Abstract BACKGROUND: Paclitaxel and pegylated liposomal doxorubicin (PLD) are active cytotoxic agents for the treatment of human immunodeficiency virus (HIV)-associated Kaposi sarcoma (KS). A randomized trial comparing the efficacy and toxicity of paclitaxel and PLD was performed, and the effects of therapy on symptom palliation and quality of life were determined. METHODS: Patients with advanced HIV-associated KS were randomly assigned to receive paclitaxel at a dose of 100 mg/m2 intravenously (iv) every 2 weeks or PLD at a dose of 20 mg/m2 iv every 3 weeks. The KS Functional Assessment of HIV (FAHI) quality of life instrument was used before and after every other treatment cycle. RESULTS: The study included 73 analyzable patients enrolled between 1998 and 2002, including 36 in the paclitaxel arm and 37 in the PLD arm; 73% of patients received highly active antiretroviral therapy (HAART) and 32% had an undetectable viral load (<400 copies/mL). Treatment was associated with significant improvements in pain (P = .024) and swelling (P < .001). Of the 36 patients who reported that pain interfered with their normal work or activities at baseline, 25 (69%) improved. Of the 41 patients who reported swelling at baseline, 38 (93%) improved. Comparing the paclitaxel and PLD arms revealed comparable response rates (56% vs 46%; P = .49), median progression-free survival (17.5 months vs 12.2 months; P = .66), and 2-year survival rates (79% vs 78%; P = .75), but somewhat more grade 3 to 5 toxicity for paclitaxel (84% vs 66%; P = .077). CONCLUSIONS: Treatment with either paclitaxel or PLD appears to produce significant improvements in pain and swelling in patients with advanced, symptomatic, HIV-associated KS treated in the HAART era. Cancer 2010. © 2010 American Cancer Society. [source]

Phase 1/2 trial of BMS-275291 in patients with human immunodeficiency virus-related Kaposi sarcoma,,

CANCER, Issue 5 2008
A multicenter trial of the AIDS Malignancy Consortium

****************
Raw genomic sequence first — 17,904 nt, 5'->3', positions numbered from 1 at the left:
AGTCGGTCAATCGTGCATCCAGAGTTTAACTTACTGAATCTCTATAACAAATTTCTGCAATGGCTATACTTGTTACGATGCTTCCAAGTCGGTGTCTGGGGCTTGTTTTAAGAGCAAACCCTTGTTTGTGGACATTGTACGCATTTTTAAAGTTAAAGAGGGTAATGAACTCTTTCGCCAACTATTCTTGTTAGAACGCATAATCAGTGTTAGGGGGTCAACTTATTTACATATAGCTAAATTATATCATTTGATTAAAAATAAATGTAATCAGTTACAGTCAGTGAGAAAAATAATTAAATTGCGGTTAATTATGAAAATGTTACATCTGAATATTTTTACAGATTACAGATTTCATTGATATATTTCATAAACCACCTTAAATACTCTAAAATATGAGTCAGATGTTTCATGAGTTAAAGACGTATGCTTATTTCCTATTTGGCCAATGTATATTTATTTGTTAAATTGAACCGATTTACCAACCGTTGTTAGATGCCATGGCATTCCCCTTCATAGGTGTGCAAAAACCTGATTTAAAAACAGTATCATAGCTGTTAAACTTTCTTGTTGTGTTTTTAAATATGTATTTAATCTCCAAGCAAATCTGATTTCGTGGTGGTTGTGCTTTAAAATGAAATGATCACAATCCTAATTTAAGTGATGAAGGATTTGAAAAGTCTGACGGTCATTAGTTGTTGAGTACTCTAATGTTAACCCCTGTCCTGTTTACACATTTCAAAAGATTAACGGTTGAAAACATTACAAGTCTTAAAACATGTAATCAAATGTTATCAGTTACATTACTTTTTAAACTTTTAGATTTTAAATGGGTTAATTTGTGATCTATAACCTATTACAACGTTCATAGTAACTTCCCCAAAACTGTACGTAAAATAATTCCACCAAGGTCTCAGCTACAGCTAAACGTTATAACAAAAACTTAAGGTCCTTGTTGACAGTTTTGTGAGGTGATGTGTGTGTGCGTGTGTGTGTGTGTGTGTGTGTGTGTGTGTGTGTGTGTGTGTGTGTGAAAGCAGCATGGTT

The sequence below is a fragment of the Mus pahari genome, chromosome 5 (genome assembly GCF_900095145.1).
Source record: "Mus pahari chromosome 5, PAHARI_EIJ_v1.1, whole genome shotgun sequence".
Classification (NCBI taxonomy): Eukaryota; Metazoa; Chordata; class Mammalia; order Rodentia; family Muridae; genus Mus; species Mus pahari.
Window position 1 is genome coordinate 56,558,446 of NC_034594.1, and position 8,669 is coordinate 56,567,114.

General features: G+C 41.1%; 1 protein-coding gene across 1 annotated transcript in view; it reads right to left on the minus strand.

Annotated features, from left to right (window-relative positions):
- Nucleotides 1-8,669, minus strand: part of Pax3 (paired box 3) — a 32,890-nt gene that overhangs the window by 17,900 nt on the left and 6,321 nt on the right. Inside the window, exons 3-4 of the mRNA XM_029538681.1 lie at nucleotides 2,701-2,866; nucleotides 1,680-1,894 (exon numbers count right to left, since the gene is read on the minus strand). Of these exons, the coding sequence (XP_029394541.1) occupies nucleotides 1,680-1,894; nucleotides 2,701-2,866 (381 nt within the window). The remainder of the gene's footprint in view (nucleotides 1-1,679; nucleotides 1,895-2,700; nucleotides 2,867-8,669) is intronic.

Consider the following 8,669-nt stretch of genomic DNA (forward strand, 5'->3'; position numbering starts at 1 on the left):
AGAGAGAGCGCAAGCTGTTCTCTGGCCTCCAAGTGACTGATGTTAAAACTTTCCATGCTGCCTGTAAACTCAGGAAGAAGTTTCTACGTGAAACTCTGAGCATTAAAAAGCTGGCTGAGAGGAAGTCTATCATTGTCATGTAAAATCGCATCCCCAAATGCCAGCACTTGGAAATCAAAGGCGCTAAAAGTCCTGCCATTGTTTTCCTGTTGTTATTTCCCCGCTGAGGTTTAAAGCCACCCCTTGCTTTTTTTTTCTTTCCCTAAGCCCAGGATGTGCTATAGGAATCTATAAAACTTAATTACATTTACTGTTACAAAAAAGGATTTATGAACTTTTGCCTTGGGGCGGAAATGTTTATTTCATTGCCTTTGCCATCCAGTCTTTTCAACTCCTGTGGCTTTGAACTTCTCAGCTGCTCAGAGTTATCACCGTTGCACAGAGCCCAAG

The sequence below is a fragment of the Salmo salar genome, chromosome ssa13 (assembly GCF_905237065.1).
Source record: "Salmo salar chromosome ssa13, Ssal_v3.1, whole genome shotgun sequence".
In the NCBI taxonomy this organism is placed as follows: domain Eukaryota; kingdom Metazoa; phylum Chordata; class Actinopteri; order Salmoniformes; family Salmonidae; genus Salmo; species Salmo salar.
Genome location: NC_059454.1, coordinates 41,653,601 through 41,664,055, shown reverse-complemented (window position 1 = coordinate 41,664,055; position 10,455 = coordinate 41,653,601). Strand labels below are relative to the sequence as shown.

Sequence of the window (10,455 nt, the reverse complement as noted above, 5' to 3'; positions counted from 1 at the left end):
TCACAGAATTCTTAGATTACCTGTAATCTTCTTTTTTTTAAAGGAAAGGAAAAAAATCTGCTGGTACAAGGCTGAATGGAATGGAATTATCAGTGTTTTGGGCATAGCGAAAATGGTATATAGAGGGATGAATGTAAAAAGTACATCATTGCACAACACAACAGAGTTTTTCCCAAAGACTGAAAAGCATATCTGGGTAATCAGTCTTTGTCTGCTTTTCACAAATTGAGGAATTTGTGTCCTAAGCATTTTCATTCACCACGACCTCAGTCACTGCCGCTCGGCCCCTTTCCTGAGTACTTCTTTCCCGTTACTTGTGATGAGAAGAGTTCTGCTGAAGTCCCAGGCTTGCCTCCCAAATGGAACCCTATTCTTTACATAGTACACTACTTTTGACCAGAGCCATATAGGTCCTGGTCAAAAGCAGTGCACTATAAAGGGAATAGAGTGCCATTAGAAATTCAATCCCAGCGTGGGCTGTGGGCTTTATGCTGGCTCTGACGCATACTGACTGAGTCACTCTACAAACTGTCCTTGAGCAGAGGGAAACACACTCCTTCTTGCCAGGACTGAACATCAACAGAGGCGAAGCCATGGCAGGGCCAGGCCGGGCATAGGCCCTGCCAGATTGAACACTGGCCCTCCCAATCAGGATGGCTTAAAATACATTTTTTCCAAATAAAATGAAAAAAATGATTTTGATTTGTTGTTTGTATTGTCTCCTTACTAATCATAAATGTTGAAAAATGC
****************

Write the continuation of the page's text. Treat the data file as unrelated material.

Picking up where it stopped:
Abstract BACKGROUND. Matrix metalloproteinases (MMPs) are overexpressed in Kaposi sarcoma (KS). The safety and efficacy of a novel, orally bioavailable MMP inhibitor, BMS-275291, was evaluated in patients with human immunodeficiency virus-associated KS and the correlation between changes in the percentage of apoptotic cells in tumor biopsies and response was explored. METHODS. Cohorts of 6 patients were to be treated with BMS-275291. The initial cohort received 1200 mg once a day; subsequent doses were to be escalated to 600 mg twice daily and 1200 mg twice daily, or decreased to 600 mg/day. Tumor biopsies for apoptosis assays were collected pretreatment and on Day 29. Prospectively defined dose level adjustments were to be based on dose-limiting toxicity (DLT), tolerability, changes in the percentage of apoptotic cells, and treatment response. RESULTS. Sixteen patients were enrolled; 15 received the study drug and could be evaluated. The median duration of treatment was 20 weeks (range, 3,54 weeks). A dose of 1200 mg once a day was well tolerated but induced only 1 response. A DLT occurred in 3 patients treated with 600 mg twice daily, and included grade 3 fatigue, grade 3 allergic reaction, and grade 3 arthralgias; 2 responses were noted at this dose level (toxicity was graded according to the National Cancer Institute Common Toxicity Criteria [version 2.0]). Based on predetermined endpoints, the trial was closed after accrual of 15 treated patients. Assessment of biologic response for dose escalation/de-escalation decisions utilizing the apoptosis assay was not feasible. CONCLUSIONS. BMS-275291 given at a dose of 600 mg twice daily induced unacceptable toxicity. The better-tolerated schedule of 1200 mg once a day demonstrated inadequate efficacy in patients with human immunodeficiency virus-associated KS. The apoptosis assay was not helpful in predicting response. Cancer 2008. © 2008 American Cancer Society. [source]